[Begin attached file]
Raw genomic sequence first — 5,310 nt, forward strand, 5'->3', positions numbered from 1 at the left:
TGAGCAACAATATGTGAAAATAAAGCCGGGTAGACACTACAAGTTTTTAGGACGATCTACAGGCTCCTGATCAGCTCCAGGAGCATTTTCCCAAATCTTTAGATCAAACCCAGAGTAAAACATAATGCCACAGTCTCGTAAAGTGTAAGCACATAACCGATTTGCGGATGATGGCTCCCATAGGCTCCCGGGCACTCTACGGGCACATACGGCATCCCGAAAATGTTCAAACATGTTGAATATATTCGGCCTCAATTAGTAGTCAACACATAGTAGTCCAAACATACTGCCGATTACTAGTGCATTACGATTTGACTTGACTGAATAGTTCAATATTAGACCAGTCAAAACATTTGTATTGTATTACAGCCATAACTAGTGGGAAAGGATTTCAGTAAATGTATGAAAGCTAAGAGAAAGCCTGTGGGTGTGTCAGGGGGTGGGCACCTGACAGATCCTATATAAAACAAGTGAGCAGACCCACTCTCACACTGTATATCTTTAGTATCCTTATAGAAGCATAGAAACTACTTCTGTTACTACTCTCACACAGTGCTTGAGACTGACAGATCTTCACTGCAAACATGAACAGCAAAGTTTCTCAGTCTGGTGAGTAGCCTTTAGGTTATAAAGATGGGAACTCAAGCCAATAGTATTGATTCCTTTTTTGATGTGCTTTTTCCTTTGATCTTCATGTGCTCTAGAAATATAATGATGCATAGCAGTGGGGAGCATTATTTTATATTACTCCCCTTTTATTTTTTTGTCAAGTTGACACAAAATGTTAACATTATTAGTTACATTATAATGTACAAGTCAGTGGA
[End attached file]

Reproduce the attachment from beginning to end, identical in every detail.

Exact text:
Raw genomic sequence first — 5,310 nt, forward strand, 5'->3', positions numbered from 1 at the left:
TGAGCAACAATATGTGAAAATAAAGCCGGGTAGACACTACAAGTTTTTAGGACGATCTACAGGCTCCTGATCAGCTCCAGGAGCATTTTCCCAAATCTTTAGATCAAACCCAGAGTAAAACATAATGCCACAGTCTCGTAAAGTGTAAGCACATAACCGATTTGCGGATGATGGCTCCCATAGGCTCCCGGGCACTCTACGGGCACATACGGCATCCCGAAAATGTTCAAACATGTTGAATATATTCGGCCTCAATTAGTAGTCAACACATAGTAGTCCAAACATACTGCCGATTACTAGTGCATTACGATTTGACTTGACTGAATAGTTCAATATTAGACCAGTCAAAACATTTGTATTGTATTACAGCCATAACTAGTGGGAAAGGATTTCAGTAAATGTATGAAAGCTAAGAGAAAGCCTGTGGGTGTGTCAGGGGGTGGGCACCTGACAGATCCTATATAAAACAAGTGAGCAGACCCACTCTCACACTGTATATCTTTAGTATCCTTATAGAAGCATAGAAACTACTTCTGTTACTACTCTCACACAGTGCTTGAGACTGACAGATCTTCACTGCAAACATGAACAGCAAAGTTTCTCAGTCTGGTGAGTAGCCTTTAGGTTATAAAGATGGGAACTCAAGCCAATAGTATTGATTCCTTTTTTGATGTGCTTTTTCCTTTGATCTTCATGTGCTCTAGAAATATAATGATGCATAGCAGTGGGGAGCATTATTTTATATTACTCCCCTTTTATTTTTTTGTCAAGTTGACACAAAATGTTAACATTATTAGTTACATTATAATGTACAAGTCAGTGGA